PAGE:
26 October 2000
DAILY REVIEW FROM TATARSTANBashkortostan's President Working On Modifying Laws
Alfira Bargusova, the spokeswoman for Bashkortostan's president, said at a press conference in Ufa on 25 October that the "scandalous election for the governor's seat in Kursk Oblast did not result in a public reaction from President Murtaza Rakhimov." She said that Rakhimov "has enough other things to keep him busy." Bargusova cited the "work of the conciliation commission for harmonizing Bashkir and Russian laws is in progress" as being foremost atop the president's agenda. The Russian side of the commission is reportedly satisfied with the work of Bashkir legal experts. Bargusova referred to a statement by the deputy chief of the Russian presidential staff, Dmitri Kosak, who said: "we have no major contentions with Bashkortostan's leadership on the issues of republican and federal law adjustments and other issues."
Tatarstan's Militia Returns From North Osettia
Some 80 servicemen from Tatarstan's militia returned home on 25 October after a tour of service in North Osettia, Tatarinform agency reported. Militia officers from Chally, Tuben Kama, Elmet, Leninogorsk, and Bogelme reportedly spent two months guarding checkpoints in this Caucasian conflict zone. No losses were reported among the troops during their service.
Tax Collection Increases In Bashkortostan
The Russian Tax Ministry's board in Bashkortostan announced on 25 October that 37.3 billion rubles of taxes have been collected in the republic thus far in 2000. The sum reportedly represents 99 percent of the projected amount of taxes to be raised this year.
According to a statement by the board, Bashkortostan managed to increase the total taxes collected by 90 percent compared to the previous year. This achievement put the republic second place in tax collection among the Volga federal district entities. Tatarstan reportedly leads this category. Tatarstan is also in first place for making the largest tax payments in cash, followed by Samara and then Bashkortostan; all three entities are reducing the percentage of their taxes that are paid in goods.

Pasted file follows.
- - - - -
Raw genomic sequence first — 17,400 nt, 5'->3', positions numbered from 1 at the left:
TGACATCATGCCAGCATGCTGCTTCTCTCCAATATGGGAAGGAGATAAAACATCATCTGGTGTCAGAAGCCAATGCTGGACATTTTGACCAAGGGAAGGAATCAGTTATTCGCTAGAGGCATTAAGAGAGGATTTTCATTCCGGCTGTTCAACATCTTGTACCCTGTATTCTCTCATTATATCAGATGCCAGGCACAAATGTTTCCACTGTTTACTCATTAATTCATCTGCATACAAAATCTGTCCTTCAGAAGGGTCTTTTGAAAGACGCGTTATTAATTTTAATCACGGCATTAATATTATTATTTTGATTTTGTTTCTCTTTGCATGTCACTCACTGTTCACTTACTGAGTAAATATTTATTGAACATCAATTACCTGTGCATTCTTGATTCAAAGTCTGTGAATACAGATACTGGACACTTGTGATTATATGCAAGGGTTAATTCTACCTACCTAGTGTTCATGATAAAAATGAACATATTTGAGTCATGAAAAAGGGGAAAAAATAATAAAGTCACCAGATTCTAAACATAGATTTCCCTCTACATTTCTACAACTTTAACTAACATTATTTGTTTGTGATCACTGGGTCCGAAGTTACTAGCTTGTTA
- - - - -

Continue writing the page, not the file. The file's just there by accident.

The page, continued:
Anti-Drug Symposium In Kazan Highlights Problems
The first anti-drug symposium involving experts from over 30 Russian regions began in Kazan on 25 October. The symposium is to unite the efforts of medics, militia chiefs, and Russian Duma deputies. In the conference's opening speech, Oleg Morozov, a Duma deputy representing Tatarstan and leader of the Russian Regions faction, called for "closer interaction with the Russian Duma. Otherwise, if we don't learn how to fight this evil, we will face the risk of it escalating into problems which are even hard to imagine." Tatarstan's interior minister, Asgat Safarov, issued a report on the drug situation in the republic over the last decade. He noted that "if in 1990 there were only 92 drug-related crimes registered in Tatarstan, in 1999 there were about 3,900 such crimes registered." Safarov said that "138 kilograms of drugs have been confiscated in Tatarstan so far in 2000. The estimated number of drug addicts in the republic has reached 120,000. Quite often, 14-year-old children are dying of drug overdoses."
By Iskender Nurmi